Winterbourne View: Patient relocation delay 'appalling'

Winterbourne View exterior Image copyright PA
Image caption Abuse at Winterbourne View prompted the pledge

A UK government commitment to rehouse learning disability patients closer to their families is to be missed.

Health officials said people with learning disabilities in England would be moved after an investigation found patterns of serious abuse at the Winterbourne View private hospital.

Patients' families said it was "appalling" Sunday's deadline would be missed.

Care Minister Norman Lamb said he was "deeply distressed" by the delay.

'Appalling failure'

Undercover filming by Panorama showed serious abuse at the hospital near Bristol where six workers were later jailed for ill-treatment and neglect.

Some families complained they had to travel hundreds of miles to visit their loved ones in care.

The government pledged to reform the system, setting a 1 June deadline to relocate thousands of patients. That will not be met.

In a letter to the Daily Telegraph, the families wrote: "Today we have seen the appalling failure of the government, the NHS and local authorities to meet their own deadline for moving people with a learning disability out of places like Winterbourne View."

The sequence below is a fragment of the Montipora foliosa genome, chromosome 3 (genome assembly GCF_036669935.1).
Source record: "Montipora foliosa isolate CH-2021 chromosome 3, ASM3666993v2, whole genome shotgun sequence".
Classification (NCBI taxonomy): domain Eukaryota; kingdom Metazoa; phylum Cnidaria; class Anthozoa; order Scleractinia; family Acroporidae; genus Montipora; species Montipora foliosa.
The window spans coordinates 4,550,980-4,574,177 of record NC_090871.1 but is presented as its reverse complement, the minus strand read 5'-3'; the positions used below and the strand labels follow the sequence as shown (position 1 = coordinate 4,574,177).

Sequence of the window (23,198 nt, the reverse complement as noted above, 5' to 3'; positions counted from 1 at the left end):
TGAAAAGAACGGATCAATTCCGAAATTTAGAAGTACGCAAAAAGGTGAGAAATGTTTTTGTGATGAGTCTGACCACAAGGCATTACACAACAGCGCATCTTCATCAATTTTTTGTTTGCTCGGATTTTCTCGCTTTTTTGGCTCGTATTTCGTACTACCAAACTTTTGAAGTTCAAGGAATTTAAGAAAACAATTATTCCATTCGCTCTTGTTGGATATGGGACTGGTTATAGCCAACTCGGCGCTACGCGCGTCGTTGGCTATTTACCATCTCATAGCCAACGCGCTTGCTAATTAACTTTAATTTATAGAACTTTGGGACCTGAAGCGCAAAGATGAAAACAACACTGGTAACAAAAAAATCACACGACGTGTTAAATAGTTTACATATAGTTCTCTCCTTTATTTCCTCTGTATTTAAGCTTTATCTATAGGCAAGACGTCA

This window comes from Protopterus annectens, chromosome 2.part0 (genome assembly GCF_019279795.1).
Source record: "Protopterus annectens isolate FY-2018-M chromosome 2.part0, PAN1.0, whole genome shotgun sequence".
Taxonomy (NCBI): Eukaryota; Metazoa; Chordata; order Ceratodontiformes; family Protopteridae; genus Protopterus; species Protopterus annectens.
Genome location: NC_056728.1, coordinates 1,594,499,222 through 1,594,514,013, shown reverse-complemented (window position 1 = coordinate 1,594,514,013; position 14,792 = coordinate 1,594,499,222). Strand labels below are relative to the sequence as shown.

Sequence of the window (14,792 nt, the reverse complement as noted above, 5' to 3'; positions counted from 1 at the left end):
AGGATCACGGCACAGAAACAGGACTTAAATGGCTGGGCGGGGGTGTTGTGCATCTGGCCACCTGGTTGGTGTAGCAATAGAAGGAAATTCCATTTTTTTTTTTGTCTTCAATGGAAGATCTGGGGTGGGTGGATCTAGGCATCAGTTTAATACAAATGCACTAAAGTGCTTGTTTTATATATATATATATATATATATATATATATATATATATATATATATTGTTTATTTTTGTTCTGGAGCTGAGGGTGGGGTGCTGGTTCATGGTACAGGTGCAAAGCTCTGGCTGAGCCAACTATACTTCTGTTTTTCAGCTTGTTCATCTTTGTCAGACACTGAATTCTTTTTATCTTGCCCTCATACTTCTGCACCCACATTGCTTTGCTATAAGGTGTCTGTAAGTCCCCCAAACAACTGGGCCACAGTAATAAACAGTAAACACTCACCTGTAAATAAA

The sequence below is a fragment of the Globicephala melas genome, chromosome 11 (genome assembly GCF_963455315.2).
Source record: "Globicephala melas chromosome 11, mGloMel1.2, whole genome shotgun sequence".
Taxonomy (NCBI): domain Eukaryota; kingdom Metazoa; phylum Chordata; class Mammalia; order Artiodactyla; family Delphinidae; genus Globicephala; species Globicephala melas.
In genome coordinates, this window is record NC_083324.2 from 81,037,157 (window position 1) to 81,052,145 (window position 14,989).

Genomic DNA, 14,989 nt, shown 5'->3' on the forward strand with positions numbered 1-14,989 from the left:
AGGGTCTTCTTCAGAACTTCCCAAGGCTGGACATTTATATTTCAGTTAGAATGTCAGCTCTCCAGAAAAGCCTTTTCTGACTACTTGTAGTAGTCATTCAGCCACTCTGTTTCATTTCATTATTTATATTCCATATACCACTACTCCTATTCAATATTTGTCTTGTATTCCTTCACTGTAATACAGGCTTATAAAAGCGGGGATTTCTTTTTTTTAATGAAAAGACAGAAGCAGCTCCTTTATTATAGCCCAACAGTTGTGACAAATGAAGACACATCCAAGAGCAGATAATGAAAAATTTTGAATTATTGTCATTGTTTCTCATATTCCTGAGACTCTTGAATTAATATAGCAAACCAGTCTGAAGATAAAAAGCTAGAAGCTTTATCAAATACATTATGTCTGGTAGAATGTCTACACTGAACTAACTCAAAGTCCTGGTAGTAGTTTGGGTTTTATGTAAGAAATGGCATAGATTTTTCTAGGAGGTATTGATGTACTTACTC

'Real change'

They added: "The time for talking and excuses is over. The prime minister must take personal responsibility and address this failure of national government, local government and the NHS."

Mr Lamb said: "The terrible abuses at Winterbourne View were a wake-up call across the whole health and care system but progress to bring about change has been unacceptably slow.

"I want to see a real change of pace in the next few months to move people out of institutions where appropriate and, with the right support, back into the community. NHS England has been tasked to develop a clear plan to move things forward quickly."

He said he would investigate the case of 13-year-old Josh Wills, who suffers from severe autism. He is cared for 260 miles from his family.

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Media captionPhillip Wills: "If Josh doesn't return home, I don't think he will survive"

Mr Lamb added: "It is completely wrong that children with learning disabilities should be cared for so far from home. It is distressing both for them and for their families. The NHS must make sure it provides good-quality care close to people's homes and we are working with the NHS to help this happen.

"I have heard first-hand from Josh's parents about his case and I am appalled that this remains unresolved. I was horrified by what Josh's parents told me and asked for this to be investigated further."

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